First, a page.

What is L3 Cache?

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  • Written By: R. Kayne
  • Edited By: O. Wallace
  • Last Modified Date: 29 September 2019
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Level 3 or L3 cache is specialized memory that works hand-in-hand with L1 and L2 cache to improve computer performance. L1, L2 and L3 cache are computer processing unit (CPU) caches, verses other types of caches in the system such as hard disk cache. CPU cache caters to the needs of the microprocessor by anticipating data requests so that processing instructions are provided without delay. CPU cache is faster than random access memory (RAM), and is designed to prevent bottlenecks in performance.

When a request is made of the system the CPU requires instructions for executing that request. The CPU works many times faster than system RAM, so to cut down on delays, L1 cache has bits of data at the ready that it anticipates will be needed. L1 cache is very small, which allows it to be very fast. If the instructions aren’t present in L1 cache, the CPU checks L2, a slightly larger pool of cache, with a little longer latency. With each cache miss it looks to the next level of cache. L3 cache can be far larger than L1 and L2, and even though it’s also slower, it’s still a lot faster than fetching from RAM.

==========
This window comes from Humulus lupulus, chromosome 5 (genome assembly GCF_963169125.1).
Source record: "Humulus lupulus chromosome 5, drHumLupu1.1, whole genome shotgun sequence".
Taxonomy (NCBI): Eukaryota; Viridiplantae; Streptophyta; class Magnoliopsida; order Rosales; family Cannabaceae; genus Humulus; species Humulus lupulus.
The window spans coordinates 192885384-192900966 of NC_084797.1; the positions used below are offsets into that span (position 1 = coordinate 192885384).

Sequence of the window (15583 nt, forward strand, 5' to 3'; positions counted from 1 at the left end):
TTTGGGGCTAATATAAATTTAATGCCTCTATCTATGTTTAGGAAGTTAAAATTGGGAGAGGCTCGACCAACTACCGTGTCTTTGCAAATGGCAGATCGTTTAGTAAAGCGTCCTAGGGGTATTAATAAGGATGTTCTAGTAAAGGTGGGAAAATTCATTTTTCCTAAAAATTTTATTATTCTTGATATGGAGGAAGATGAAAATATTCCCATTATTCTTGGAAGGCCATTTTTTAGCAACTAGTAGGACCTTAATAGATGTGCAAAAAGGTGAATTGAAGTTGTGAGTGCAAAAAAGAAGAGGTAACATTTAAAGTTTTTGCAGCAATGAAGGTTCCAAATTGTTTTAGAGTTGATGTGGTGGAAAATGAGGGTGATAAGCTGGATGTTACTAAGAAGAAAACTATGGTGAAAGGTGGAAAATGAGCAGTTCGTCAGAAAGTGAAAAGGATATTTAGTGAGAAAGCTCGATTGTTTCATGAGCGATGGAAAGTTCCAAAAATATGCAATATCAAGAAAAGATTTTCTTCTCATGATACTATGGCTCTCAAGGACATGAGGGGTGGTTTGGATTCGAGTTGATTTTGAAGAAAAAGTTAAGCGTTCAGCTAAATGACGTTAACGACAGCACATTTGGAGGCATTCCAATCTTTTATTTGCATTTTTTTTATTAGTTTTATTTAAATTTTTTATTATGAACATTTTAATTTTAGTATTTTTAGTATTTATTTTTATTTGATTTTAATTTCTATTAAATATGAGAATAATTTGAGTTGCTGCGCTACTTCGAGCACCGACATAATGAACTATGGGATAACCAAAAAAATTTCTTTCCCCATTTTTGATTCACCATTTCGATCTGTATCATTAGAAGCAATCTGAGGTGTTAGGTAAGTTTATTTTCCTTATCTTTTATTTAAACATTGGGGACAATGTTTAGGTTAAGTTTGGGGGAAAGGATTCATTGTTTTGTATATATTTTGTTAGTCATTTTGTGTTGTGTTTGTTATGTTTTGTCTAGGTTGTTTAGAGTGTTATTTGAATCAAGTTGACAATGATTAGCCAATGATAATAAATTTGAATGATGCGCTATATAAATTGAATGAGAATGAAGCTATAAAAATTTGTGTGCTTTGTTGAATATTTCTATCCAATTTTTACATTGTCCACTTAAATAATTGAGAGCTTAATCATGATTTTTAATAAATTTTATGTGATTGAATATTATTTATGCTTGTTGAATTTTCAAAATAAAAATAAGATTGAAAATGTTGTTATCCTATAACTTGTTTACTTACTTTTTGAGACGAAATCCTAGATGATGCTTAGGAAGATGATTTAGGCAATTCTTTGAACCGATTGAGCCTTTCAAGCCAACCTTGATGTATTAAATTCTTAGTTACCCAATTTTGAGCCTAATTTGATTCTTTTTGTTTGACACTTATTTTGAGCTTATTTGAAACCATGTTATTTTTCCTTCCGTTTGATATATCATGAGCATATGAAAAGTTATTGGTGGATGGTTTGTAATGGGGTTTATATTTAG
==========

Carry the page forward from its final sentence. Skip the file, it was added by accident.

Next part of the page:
Assuming the needed instructions are found in L3 cache (a cache hit), bits of data might be evicted from L1 cache to hold the new instructions in case they’re needed again. L3 cache can then remove that line of instructions since it now resides in another cache (referred to as exclusive cache), or it might hang on to a copy (referred to as inclusive cache), depending on the design of the CPU.

For example, in November 2008 AMD® released their quad-core Shanghai chip. Each core has its own L1 and L2 caches, but the cores share a common L3 cache. L3 keeps copies of requested items in case a different core makes a subsequent request.

The architecture for multi-level cache continues to evolve. L1 cache used to be external to the CPU, built into the motherboard, but now both L1 and L2 caches are commonly incorporated into the CPU die. L3 cache has typically been built into the motherboard, but some CPU models are already incorporating L3 cache. The advantage of having on-board cache is that it’s faster, more efficient and less expensive than placing separate cache on the motherboard.

Fetching instructions from cache is faster than calling upon system RAM, and a good cache design greatly improves system performance. Cache design and strategy will be different on various motherboards and CPUs, but all else being equal, more cache is better.


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Discuss this Article

Post 46

The main problem is than windows is not using this second level data cache download cpu-z looking about your cache open regedit path hklm/system/currentcontrolset/control/sessionmanager/memorymanagement

search dword key secondleveldatacache edit if you have 512 edit 0x00000200 hexadecimal